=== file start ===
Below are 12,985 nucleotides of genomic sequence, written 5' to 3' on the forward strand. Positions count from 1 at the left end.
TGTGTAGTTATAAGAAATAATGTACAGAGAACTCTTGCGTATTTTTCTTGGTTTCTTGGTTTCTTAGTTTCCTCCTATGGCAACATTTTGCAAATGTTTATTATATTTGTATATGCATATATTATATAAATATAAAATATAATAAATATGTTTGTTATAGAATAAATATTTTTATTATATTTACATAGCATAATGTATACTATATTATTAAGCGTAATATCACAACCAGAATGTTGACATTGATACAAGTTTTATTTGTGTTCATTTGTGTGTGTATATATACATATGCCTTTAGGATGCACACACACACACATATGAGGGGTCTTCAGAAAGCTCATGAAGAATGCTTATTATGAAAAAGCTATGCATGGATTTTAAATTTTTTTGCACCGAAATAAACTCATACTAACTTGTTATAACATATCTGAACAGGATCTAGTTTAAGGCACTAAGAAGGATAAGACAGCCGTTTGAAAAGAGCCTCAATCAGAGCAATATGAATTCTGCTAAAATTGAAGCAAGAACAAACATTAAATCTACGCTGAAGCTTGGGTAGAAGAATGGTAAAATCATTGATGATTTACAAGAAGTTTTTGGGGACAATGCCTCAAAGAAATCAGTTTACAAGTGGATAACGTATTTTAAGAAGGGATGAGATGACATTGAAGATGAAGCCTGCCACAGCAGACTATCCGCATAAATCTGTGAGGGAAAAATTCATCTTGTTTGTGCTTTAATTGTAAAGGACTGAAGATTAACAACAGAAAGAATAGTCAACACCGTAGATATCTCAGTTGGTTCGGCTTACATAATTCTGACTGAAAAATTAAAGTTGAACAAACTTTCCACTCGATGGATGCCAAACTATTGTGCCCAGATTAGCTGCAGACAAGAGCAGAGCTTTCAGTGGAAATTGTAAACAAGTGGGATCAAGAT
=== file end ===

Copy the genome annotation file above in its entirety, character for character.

Below are 12,985 nucleotides of genomic sequence, written 5' to 3' on the forward strand. Positions count from 1 at the left end.
TGTGTAGTTATAAGAAATAATGTACAGAGAACTCTTGCGTATTTTTCTTGGTTTCTTGGTTTCTTAGTTTCCTCCTATGGCAACATTTTGCAAATGTTTATTATATTTGTATATGCATATATTATATAAATATAAAATATAATAAATATGTTTGTTATAGAATAAATATTTTTATTATATTTACATAGCATAATGTATACTATATTATTAAGCGTAATATCACAACCAGAATGTTGACATTGATACAAGTTTTATTTGTGTTCATTTGTGTGTGTATATATACATATGCCTTTAGGATGCACACACACACACATATGAGGGGTCTTCAGAAAGCTCATGAAGAATGCTTATTATGAAAAAGCTATGCATGGATTTTAAATTTTTTTGCACCGAAATAAACTCATACTAACTTGTTATAACATATCTGAACAGGATCTAGTTTAAGGCACTAAGAAGGATAAGACAGCCGTTTGAAAAGAGCCTCAATCAGAGCAATATGAATTCTGCTAAAATTGAAGCAAGAACAAACATTAAATCTACGCTGAAGCTTGGGTAGAAGAATGGTAAAATCATTGATGATTTACAAGAAGTTTTTGGGGACAATGCCTCAAAGAAATCAGTTTACAAGTGGATAACGTATTTTAAGAAGGGATGAGATGACATTGAAGATGAAGCCTGCCACAGCAGACTATCCGCATAAATCTGTGAGGGAAAAATTCATCTTGTTTGTGCTTTAATTGTAAAGGACTGAAGATTAACAACAGAAAGAATAGTCAACACCGTAGATATCTCAGTTGGTTCGGCTTACATAATTCTGACTGAAAAATTAAAGTTGAACAAACTTTCCACTCGATGGATGCCAAACTATTGTGCCCAGATTAGCTGCAGACAAGAGCAGAGCTTTCAGTGGAAATTGTAAACAAGTGGGATCAAGAT